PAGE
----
An F-16 fighter jet pictured passing over the Israeli city of Ashdod on November 18, 2012
An F-16 fighter jet pictured passing over the Israeli city of Ashdod on November 18, 2012. Turkish F-16 jets pounded Kurdish rebel hideouts in northern Iraq in the fiercest aerial campaign in years, military sources said Wednesday, the same day the bodies of three female Kurdish activists who were killed in Paris were due home. © Jack Guez - AFP/File
An F-16 fighter jet pictured passing over the Israeli city of Ashdod on November 18, 2012
AFP
Last updated: January 16, 2013

Turkey hits PKK in Iraq as bodies of slain Kurds arrive

Turkish jets have pounded Kurdish rebel hideouts in northern Iraq in the fiercest aerial campaign in years, military sources said Wednesday, as the bodies of three Kurdish activists who were killed in Paris arrived home.

Sixteen F-16 fighter jets took off from their base in the southeastern city of Diyarbakir, a Kurdish minority stronghold, around 10:00 pm (2000 GMT) on Tuesday and bombed Kurdistan Workers' Party (PKK) bases in the Qandil mountains, 90 kilometres (55 miles) from the border, a military source said.

"More than 50 targets were hit in the three-hour operation" targeting the leadership of the outlawed separatist group using its bases in northern Iraq as a springboard for attacks inside Turkey, he added.

The source did not provide any casualty tallies.

The day after the operation, a plane carrying the bodies of three female activists in a PKK affiliate who were slain in Paris last week landed in Diyarbakir.

Thousands of people gathered at the airport for the arrival of the coffins, many of them carrying portraits of the three victims and chanting: "Martyrs will live forever."

Police heightened security around the airport.

A memorial service is planned for Thursday, before the bodies are sent to the victims' nearby hometowns the next day.

The planned ceremonies have raised tensions in Turkey, with government leaders urging calm among the Kurdish minority, which makes up around 20 percent of the population.

Prime Minister Recep Tayyip Erdogan said Turkey's security forces would be on alert during the ceremonies in case of "any kind of provocation" such as a large protest.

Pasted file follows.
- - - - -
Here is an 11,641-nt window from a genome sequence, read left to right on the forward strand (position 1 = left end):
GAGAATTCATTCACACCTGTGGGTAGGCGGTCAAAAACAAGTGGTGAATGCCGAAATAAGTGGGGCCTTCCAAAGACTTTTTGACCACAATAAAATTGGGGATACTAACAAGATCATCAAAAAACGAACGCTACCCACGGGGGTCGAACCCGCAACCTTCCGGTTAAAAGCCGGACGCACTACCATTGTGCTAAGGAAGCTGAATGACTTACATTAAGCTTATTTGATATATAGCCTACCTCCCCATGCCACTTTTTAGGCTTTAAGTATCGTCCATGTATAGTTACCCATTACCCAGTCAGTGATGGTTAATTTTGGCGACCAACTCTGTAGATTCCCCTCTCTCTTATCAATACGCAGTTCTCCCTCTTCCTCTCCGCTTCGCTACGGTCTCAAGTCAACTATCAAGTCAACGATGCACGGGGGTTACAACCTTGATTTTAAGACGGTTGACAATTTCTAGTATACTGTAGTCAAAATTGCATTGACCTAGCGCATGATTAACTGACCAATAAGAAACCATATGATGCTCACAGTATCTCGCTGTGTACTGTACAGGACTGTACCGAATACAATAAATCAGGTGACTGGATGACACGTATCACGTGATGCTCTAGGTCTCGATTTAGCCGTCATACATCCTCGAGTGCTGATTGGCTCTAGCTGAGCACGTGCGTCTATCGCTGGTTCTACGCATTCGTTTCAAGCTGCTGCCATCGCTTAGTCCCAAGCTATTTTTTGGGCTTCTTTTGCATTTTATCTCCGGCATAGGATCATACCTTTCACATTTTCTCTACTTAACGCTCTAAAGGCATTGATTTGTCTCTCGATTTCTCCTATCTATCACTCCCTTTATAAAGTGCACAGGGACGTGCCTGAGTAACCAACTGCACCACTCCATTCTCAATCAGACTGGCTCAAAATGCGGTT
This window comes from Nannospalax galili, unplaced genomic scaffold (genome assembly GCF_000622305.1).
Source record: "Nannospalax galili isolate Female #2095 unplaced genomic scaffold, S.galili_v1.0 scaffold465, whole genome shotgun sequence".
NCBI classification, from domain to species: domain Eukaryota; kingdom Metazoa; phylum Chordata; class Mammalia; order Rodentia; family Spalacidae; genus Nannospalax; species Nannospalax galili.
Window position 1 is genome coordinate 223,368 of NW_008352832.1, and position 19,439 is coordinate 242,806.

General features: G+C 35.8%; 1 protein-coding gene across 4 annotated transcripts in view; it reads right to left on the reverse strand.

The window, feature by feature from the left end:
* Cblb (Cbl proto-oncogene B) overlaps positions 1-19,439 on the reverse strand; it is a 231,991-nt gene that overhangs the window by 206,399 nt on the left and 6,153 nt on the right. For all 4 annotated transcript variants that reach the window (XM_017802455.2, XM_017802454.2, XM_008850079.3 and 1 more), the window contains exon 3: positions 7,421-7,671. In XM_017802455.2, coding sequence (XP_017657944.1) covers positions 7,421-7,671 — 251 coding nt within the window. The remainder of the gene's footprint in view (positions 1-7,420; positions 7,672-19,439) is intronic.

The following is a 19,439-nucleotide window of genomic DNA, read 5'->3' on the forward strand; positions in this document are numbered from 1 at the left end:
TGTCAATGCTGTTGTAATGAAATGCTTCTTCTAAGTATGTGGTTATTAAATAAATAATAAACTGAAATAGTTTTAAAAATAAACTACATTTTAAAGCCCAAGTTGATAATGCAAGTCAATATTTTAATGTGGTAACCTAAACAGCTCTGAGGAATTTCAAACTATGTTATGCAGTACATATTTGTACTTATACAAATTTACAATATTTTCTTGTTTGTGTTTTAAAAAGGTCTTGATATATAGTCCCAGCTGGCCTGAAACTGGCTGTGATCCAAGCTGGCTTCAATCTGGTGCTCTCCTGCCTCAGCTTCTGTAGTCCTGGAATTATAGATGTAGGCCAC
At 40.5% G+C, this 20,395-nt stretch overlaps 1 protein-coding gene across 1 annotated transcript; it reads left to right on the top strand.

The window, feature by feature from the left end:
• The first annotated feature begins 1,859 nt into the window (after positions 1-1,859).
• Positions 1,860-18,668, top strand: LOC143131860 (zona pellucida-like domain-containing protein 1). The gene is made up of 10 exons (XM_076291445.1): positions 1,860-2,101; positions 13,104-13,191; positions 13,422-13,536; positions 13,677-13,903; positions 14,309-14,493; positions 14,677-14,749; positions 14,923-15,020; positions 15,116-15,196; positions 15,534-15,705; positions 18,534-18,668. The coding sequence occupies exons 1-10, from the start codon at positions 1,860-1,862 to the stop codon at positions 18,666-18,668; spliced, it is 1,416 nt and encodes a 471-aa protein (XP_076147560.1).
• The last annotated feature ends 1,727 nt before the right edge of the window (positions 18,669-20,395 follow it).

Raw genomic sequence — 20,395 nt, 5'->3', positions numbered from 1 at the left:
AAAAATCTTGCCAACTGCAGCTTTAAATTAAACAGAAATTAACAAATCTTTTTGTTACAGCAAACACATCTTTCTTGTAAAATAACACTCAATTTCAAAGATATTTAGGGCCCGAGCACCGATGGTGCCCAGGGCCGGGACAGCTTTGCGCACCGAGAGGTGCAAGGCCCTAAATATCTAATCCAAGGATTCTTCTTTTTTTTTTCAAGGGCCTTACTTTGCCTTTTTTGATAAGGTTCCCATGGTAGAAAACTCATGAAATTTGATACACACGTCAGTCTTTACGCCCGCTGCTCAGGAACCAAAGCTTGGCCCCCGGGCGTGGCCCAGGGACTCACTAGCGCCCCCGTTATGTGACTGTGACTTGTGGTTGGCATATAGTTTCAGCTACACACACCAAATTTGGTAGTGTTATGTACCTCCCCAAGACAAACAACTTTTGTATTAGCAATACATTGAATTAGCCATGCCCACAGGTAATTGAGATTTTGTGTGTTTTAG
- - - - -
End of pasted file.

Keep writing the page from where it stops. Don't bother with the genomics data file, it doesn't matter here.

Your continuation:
Diyarbakir Mayor Osman Baydemir however dismissed such concerns.

"The people of Diyarbakir know very well how to mourn and how to claim their dead," he told reporters.

One of the slain women was Sakine Cansiz, a co-founder of the PKK, which took up arms in 1984 for Kurdish self-rule in southeastern Turkey. She still held a Turkish passport when she was killed.

The fighting between the state and the insurgents has resulted in the death of 45,000 people, mostly Kurds, and led to Turkey and much of the international community branding the PKK a terrorist organisation.

Turkey has sought information from France over the Paris killing of the activists, a foreign ministry spokesman said.

"Contacts are under way between the police departments of the two countries," Selcuk Unal told a weekly press conference.

The execution-style murders may have been a bid to derail peace talks between Turkey's secret services and jailed PKK leader Abdullah Ocalan, according to Turkish officials.

Erdogan said the peace process would be a "litmus test" for those who want a settlement, as he insisted military operations would continue to root out the armed wings of the PKK.

"Our security forces will continue operations until the terrorist organisation lays down arms and ends its attacks," he said in televised remarks.

But Diyarbakir's mayor said a "simultaneous ceasefire" would be the only way to prevent any disruption of the peace talks.

"The attitude of Diyarbakir will be one that... contributes to the evolution of peace talks to permanent negotiations and peace," he said.

Abdulrazzaq Bayiz, mayor of the Senkasar region of Iraqi Kurdistan, told AFP that Turkish aircraft hit two villages in his region for 45 minutes, but that there were no casualties.

On Sunday, a senior PKK member was reported killed in a shootout in the town of Nusaybin in southeastern Turkey on the border with neighbouring Syria.

Turkey says around 2,000 Kurdish rebels are hiding on the mountainous Iraqi side and it targets their hideouts to eliminate the leadership cadres of the complex organisation.

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